Lifting to New Olympic Heights

maddiestorypicHolding 115 pounds over your head without any help cannot be easy especially with sweaty hands, and a lot of pressure bearing down on you. In fact, it is kind of scary to even think about. But for one BT student, this is the norm.

Maddie Sokol, a BT junior, trains for and competes in Olympic weightlifting competitions. She claims that she uses the sport as a sort of therapy for her hectic teenage life. Maddie’s first involvement with the weightlifting world was sort of a whirlwind, all coming to her at once.

She started with just working out at her local Alpharetta Lifetime Fitness, during her sophomore year, just to stay healthy like any other teenager. “After two shoulder surgeries, in the year 2013, not being able to play any sports or be able to workout had gotten to me,” said Maddie. “Before I had always been the type to go for a run when I needed to have my ‘me time.’ In March 2014, my dad told me I could get a trainer. I started training with a certified trainer and soon to be nutritionist. If it weren’t for him, I wouldn’t be the person I am today. I have never been the type of person to lift weights and want to get big, but that all changed when I started to see changes in my physique.”

One day when Maddie was bodybuilding, another trainer came up to her and asked if she had ever thought of trying Olympic lifting. That opened a new door to Maddie’s fitness journey. After training with her for a couple months, Maddie was introduced to the next level. “She asked if I was interested in entering an Olympic lifting competition.  I said sure thinking it would be a fun experience,” Maddie recalled. “So she said, ‘Ok your first competition is May 23, and that I needed to start training for it ASAP.”

“I began to train with her at Body by Design, the gym that she actually worked at,” said Maddie. “In fact, most of the people I hang out with on a regular basis are people I work out with or people I see at the gym.”

As Maddie became better at the lifts, she fell in love with the sport. “I didn’t just love the sport because of the fun, I loved it because I proved to myself and the doctors that my shoulder could handle it,” said Maddie. “After them telling me I could never play an overhead sport again, I proved that I could by being able to currently lift 150 over my head.”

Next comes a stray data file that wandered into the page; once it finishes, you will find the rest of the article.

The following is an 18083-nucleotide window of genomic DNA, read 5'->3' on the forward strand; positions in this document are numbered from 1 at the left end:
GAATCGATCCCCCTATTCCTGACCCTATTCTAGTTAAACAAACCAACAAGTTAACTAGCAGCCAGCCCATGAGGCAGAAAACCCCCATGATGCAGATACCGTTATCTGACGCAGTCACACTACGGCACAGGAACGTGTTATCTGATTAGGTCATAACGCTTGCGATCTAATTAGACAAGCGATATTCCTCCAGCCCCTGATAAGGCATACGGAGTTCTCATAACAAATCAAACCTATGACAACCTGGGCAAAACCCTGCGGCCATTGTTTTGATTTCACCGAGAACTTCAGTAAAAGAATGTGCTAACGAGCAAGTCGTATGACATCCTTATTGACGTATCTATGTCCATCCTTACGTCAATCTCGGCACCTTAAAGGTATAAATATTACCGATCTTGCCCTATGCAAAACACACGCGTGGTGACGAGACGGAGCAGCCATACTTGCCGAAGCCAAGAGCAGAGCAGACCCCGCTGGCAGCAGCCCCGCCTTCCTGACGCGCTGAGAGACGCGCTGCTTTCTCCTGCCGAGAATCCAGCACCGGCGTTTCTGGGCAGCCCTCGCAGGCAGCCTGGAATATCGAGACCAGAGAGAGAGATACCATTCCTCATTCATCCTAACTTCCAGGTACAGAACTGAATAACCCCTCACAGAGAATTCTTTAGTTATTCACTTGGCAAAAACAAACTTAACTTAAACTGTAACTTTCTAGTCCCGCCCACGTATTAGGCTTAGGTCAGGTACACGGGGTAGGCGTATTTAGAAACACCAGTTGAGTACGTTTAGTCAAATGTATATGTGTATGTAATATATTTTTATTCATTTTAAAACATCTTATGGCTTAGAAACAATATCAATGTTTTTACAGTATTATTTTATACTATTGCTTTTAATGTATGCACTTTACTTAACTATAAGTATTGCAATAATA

Being at the gym everyday can be hard, but Maddie enjoys the time she spends training alongside her friends. Even though she is currently off season right now, she does bodybuilding workouts to work on her aesthetics.  “I have a pretty rigorous schedule every day, especially when a competition is in sight,” she explained. “I focus on a different part of my body every day so I can build up strength throughout all my muscles. For example, I do lower body on Sunday, back and abs on Monday, and shoulders and mobility on Tuesday.”

There is no doubt that Olympic lifting is a unique sport which requires a lot of hard work and dedication. While it may not be for everyone, it is what drives Maddie to work hard. “I love the sport, it gives me such a rush when I accomplish a new feat, and I love the people who push me to get better every day,” Maddie reflected.

“Over the next few years, I hope to see myself as an inspiration to others. I would like to major in Nutrition and Exercise Science to become a registered dietitian and certified personal trainer. In the year 2016, I will be opening up my website, which will consist of a blog, videos, and personal experience to help others with the start of their fitness journey. People ask me why I love fitness so much and I ask them ‘Why don’t you?’,” Maddie smiled.